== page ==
What is the relationship between Crowdfunding and an ICO?

Some investors may shy away from ICOs as much as they shy away from crowdfunding efforts. This is due to the similarities between both of the mechanisms in terms of the risk. Nevertheless, crowdfunding of projects on sites like Kickstarter may not be taken to be as risky as an ICO. Yet there are a few other similarities between crowdfunding and initial coin offerings. In essence, an ICO is the crowdfunding tool of the blockchain world. The aim basically is to get investors to fund the development of a given blockchain project. In order to do that, they are offered a piece of the pie which is also the product of the blockchain. Just like with crowdfunding, which often offers investors a unit of whichever product that company seeks to produce, an ICO offers tokens or currency for the new blockchain project to its investors.

This is exactly where the similarities between crowdfunding and ICOs end. It is important to understand that most crowdfunded projects are centralized, in the sense that funds flow from the investor to the owner, but the owner keeps control over the project. In most cases an initial coin offering has funds flowing from investors to blockchain project developers, while at the same time tokens or cryptocurrency flow back to the investors in exchange. This almost always guarantees loss of control by the developers in favor of the investors, while making the investor an active stakeholder of the project to a certain degree.

Vetting ICOs

Many ICOs work indeed as pump and dump schemes. Certain people create a lot of hype around a given altcoin or token that is about to launch, they buy it while it is cheap and then let the hype carry the prices over to a point at which they sell their stake suddenly. This can generate huge crashes, wiping out considerable amounts of capital in the process. Furthermore, there are scammers that disguise their scams as an ICO in order to simply take people’s money. There is no ironclad vetting mechanism out there, nor there is any regulatory body taking care of the interests of investors. This doesn’t mean that every ICO is a pump and dump scheme or a scam, but anyone interested in crowdfunding a new token or cryptocurrency should explore in detail what they are investing in.

Why wasn’t Bitcoin launched through an ICO?

There are many people who would regard the advent of bitcoin as a process that did not follow any of the aforementioned characteristics of an ICO. That is partially true, but in essence, for bitcoin to become safe, it had to undergo some kind of crowdfunding effort. Early adopters who started mining in essence, were investing in the bitcoin project. Many would say that investing electricity in mining for bitcoin, was the way to launch bitcoin’s initial coin offering, since investors would pay for electricity in order to secure the network, and in return they would get a reward. That reward halves after every time 210,000 blocks are mined, and mining becomes more difficult as more miners join the network, creating that diminishing scale of return initial coin offerings nowadays try to recreate through their funding schemes. Taking the halving of mining rewards as ICO rounds, would complete the parallel between today’s ICO and the way bitcoin came to be widely adopted.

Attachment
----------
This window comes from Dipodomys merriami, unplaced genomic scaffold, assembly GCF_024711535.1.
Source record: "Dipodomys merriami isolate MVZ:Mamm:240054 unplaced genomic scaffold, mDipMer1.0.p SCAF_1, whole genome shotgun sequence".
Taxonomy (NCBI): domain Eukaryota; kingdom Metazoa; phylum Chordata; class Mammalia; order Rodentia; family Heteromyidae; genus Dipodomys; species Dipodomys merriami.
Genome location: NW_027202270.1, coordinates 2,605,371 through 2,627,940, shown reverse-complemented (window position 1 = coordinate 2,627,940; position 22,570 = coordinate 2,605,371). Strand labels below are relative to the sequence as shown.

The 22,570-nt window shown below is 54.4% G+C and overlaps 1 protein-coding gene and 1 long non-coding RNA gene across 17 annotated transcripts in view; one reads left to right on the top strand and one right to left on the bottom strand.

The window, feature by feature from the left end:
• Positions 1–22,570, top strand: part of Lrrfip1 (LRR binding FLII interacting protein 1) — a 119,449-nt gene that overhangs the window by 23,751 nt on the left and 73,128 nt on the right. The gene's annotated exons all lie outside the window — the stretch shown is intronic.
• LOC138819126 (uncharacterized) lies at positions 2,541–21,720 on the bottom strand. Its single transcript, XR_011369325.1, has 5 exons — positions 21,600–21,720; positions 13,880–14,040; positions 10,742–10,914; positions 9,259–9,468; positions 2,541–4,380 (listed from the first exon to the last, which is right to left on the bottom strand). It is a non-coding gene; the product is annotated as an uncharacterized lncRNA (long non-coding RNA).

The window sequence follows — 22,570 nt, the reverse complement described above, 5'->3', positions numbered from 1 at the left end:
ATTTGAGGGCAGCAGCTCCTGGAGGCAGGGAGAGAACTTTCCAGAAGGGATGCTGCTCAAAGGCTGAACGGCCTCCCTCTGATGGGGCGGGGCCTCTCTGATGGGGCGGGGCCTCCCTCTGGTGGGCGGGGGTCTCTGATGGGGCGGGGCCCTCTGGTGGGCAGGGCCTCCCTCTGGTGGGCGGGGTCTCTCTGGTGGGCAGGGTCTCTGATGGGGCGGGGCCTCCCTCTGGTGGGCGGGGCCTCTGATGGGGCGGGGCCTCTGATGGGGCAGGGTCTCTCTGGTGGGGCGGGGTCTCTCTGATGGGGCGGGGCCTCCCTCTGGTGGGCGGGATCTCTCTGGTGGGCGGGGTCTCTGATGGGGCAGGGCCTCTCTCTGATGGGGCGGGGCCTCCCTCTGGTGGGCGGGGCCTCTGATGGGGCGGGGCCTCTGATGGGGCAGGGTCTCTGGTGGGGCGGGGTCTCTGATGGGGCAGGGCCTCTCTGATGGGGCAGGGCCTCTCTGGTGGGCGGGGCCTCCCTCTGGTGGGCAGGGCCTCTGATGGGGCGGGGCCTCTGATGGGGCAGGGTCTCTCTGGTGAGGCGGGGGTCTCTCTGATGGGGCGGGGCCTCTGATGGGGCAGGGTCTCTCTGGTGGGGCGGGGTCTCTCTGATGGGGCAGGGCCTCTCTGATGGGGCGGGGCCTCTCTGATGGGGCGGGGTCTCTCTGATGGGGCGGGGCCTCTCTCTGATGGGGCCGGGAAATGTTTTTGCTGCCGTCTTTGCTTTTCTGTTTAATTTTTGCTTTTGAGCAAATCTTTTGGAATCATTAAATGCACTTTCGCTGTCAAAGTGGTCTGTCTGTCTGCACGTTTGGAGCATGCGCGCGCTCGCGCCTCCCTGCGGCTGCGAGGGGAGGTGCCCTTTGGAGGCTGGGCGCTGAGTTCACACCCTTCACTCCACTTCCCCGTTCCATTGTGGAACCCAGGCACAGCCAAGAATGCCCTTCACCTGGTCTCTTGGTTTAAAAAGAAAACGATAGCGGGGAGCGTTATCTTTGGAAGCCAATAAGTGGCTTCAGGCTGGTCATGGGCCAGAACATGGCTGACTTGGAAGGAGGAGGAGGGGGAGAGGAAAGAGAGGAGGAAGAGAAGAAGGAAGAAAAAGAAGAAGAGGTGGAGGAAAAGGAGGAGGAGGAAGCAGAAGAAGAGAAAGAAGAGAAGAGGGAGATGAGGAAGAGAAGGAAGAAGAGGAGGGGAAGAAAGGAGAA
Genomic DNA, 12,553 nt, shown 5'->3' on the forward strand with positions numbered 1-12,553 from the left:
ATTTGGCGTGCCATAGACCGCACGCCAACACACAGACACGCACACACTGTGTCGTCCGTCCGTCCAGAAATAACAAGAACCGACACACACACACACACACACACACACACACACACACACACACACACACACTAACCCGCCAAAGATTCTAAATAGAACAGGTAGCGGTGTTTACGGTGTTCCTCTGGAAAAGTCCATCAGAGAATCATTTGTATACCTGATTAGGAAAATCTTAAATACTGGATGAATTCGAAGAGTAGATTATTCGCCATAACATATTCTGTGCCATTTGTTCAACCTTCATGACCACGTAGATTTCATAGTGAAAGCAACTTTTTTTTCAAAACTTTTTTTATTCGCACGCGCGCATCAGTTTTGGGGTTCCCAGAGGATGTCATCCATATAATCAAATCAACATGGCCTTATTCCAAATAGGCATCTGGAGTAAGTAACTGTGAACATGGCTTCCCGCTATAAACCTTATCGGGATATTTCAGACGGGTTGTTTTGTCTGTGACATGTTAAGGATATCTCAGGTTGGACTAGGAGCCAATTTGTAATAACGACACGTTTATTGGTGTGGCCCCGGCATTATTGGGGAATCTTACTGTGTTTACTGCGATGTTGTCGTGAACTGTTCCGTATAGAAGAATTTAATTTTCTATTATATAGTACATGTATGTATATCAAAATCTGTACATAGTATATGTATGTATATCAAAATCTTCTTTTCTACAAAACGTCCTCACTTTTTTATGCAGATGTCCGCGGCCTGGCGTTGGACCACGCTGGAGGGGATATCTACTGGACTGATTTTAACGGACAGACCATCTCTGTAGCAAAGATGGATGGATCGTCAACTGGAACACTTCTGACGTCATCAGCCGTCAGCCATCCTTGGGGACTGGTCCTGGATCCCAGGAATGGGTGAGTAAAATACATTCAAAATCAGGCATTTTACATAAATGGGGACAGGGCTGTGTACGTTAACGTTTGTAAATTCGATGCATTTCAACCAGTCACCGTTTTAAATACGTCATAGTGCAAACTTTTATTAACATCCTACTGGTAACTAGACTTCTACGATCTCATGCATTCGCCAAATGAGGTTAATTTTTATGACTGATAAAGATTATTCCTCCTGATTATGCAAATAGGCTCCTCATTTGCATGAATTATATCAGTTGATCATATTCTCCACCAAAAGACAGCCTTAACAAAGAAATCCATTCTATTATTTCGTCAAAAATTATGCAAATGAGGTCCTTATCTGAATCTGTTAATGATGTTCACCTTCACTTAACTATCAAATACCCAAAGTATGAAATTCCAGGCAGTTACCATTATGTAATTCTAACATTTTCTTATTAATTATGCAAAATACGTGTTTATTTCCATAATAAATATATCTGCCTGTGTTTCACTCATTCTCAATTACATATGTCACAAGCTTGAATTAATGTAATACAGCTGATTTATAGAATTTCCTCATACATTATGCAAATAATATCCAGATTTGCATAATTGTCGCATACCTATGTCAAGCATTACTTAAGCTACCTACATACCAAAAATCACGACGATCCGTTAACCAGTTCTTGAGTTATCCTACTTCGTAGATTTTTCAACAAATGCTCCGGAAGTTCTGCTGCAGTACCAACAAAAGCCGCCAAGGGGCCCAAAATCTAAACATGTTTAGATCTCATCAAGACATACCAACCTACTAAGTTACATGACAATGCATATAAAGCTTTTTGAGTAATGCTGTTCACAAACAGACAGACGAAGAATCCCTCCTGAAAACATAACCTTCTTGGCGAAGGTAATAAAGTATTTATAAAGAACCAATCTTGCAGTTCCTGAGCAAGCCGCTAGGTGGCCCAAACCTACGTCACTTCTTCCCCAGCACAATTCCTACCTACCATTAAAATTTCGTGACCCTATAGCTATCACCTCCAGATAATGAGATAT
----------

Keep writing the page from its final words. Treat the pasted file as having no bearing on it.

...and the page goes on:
Pre-mined Coins vs Bitcoin

Most people would agree that the creation, launch and adoption of bitcoin (or even Litecoin) will never be recreated for another cryptocurrency or blockchain project. This means that most ICOs will necessarily have to pre-mine part of their coins in order to launch their project. There are some exceptions like Zcash. This cryptocurrency was not pre-mined for its initial coin offering, but that affected its price afterwards. Since the demand for the coin was high but the supply was low due to the absence of pre-mining, price skyrocketed to $5,292 USD per coin just one day after the initial coin offering. Zcash price subsequently crashed.

Although cryptocurrency purists would like to see more ICOs mimic the way bitcoin launched, there is value in having a certain degree of pre-mining before the cryptocurrency launches. In any case the creators will always have the first mover advantage, and will likely have a sizeable stash of coins stowed away. Even Satoshi Nakamoto is known to have 1 million bitcoin, so any exercise in limiting the amount cryptocurrency creators can keep, is pointless. Nevertheless some developers promise to “burn” part of the pre-mined coins once they launch an ICO. This is an effort in self-regulation that might make a given project more appealing. Users will then be able to corroborate that the coins were “burned” or disappeared through various verification mechanisms.